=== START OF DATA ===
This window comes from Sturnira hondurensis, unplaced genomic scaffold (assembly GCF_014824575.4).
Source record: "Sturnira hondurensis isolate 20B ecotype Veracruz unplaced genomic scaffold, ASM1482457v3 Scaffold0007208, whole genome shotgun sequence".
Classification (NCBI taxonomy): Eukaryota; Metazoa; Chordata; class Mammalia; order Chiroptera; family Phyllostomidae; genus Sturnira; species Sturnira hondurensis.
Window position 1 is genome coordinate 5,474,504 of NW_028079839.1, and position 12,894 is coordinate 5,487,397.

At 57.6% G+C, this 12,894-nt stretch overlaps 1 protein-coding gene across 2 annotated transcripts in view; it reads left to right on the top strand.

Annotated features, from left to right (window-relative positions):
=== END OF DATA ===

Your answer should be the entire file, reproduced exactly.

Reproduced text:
This window comes from Sturnira hondurensis, unplaced genomic scaffold (assembly GCF_014824575.4).
Source record: "Sturnira hondurensis isolate 20B ecotype Veracruz unplaced genomic scaffold, ASM1482457v3 Scaffold0007208, whole genome shotgun sequence".
Classification (NCBI taxonomy): Eukaryota; Metazoa; Chordata; class Mammalia; order Chiroptera; family Phyllostomidae; genus Sturnira; species Sturnira hondurensis.
Window position 1 is genome coordinate 5,474,504 of NW_028079839.1, and position 12,894 is coordinate 5,487,397.

At 57.6% G+C, this 12,894-nt stretch overlaps 1 protein-coding gene across 2 annotated transcripts in view; it reads left to right on the top strand.

Annotated features, from left to right (window-relative positions):